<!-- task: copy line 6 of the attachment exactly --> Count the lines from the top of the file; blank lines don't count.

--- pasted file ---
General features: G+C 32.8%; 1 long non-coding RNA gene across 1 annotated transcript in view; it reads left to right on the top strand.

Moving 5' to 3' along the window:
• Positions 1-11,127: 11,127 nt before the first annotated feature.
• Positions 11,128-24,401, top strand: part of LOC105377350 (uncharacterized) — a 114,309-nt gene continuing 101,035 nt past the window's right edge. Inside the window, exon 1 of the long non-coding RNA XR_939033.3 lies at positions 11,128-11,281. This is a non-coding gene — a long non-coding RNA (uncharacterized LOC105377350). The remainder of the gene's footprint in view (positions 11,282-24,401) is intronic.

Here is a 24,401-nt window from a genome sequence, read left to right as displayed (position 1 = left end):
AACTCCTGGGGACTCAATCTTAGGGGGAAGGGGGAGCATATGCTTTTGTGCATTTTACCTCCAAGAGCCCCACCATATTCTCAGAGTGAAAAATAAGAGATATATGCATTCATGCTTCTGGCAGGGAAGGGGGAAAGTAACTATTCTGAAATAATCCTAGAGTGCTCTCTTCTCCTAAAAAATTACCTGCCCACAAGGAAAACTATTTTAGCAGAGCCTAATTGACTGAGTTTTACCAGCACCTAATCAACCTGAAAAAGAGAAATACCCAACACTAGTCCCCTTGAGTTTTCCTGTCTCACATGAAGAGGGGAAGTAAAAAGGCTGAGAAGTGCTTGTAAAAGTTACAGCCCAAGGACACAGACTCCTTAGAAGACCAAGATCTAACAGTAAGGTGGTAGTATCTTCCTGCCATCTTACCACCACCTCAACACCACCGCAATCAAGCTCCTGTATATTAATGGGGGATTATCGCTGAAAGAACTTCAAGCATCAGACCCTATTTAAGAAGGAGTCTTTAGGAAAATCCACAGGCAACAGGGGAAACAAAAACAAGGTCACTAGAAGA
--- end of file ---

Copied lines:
AACTCCTGGGGACTCAATCTTAGGGGGAAGGGGGAGCATATGCTTTTGTGCATTTTACCTCCAAGAGCCCCACCATATTCTCAGAGTGAAAAATAAGAGATATATGCATTCATGCTTCTGGCAGGGAAGGGGGAAAGTAACTATTCTGAAATAATCCTAGAGTGCTCTCTTCTCCTAAAAAATTACCTGCCCACAAGGAAAACTATTTTAGCAGAGCCTAATTGACTGAGTTTTACCAGCACCTAATCAACCTGAAAAAGAGAAATACCCAACACTAGTCCCCTTGAGTTTTCCTGTCTCACATGAAGAGGGGAAGTAAAAAGGCTGAGAAGTGCTTGTAAAAGTTACAGCCCAAGGACACAGACTCCTTAGAAGACCAAGATCTAACAGTAAGGTGGTAGTATCTTCCTGCCATCTTACCACCACCTCAACACCACCGCAATCAAGCTCCTGTATATTAATGGGGGATTATCGCTGAAAGAACTTCAAGCATCAGACCCTATTTAAGAAGGAGTCTTTAGGAAAATCCACAGGCAACAGGGGAAACAAAAACAAGGTCACTAGAAGA